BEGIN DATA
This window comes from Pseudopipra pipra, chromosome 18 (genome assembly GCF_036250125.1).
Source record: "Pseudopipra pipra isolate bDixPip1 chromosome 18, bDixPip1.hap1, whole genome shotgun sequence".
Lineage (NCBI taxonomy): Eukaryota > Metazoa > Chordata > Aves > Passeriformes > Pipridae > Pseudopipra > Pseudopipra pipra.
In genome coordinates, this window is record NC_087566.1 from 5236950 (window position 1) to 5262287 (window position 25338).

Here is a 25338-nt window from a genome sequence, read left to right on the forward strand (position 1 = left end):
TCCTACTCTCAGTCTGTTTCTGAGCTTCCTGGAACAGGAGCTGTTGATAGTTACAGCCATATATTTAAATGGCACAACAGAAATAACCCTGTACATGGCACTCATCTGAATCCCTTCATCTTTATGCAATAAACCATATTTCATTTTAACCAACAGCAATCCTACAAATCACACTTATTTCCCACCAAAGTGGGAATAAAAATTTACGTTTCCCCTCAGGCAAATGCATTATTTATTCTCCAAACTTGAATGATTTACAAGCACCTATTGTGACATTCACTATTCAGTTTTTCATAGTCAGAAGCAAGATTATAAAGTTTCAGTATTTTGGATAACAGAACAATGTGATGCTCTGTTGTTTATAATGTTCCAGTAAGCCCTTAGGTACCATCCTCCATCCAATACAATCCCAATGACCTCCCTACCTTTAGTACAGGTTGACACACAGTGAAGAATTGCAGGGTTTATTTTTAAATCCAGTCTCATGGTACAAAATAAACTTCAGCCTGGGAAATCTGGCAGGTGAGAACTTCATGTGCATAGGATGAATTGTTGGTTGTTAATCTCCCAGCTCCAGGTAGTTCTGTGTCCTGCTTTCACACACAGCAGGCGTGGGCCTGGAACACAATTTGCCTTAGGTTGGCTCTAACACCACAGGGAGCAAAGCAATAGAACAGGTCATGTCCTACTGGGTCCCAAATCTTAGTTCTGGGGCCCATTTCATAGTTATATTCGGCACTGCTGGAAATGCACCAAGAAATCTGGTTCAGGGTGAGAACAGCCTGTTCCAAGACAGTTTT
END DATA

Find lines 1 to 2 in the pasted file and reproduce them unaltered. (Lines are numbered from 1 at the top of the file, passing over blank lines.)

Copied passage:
This window comes from Pseudopipra pipra, chromosome 18 (genome assembly GCF_036250125.1).
Source record: "Pseudopipra pipra isolate bDixPip1 chromosome 18, bDixPip1.hap1, whole genome shotgun sequence".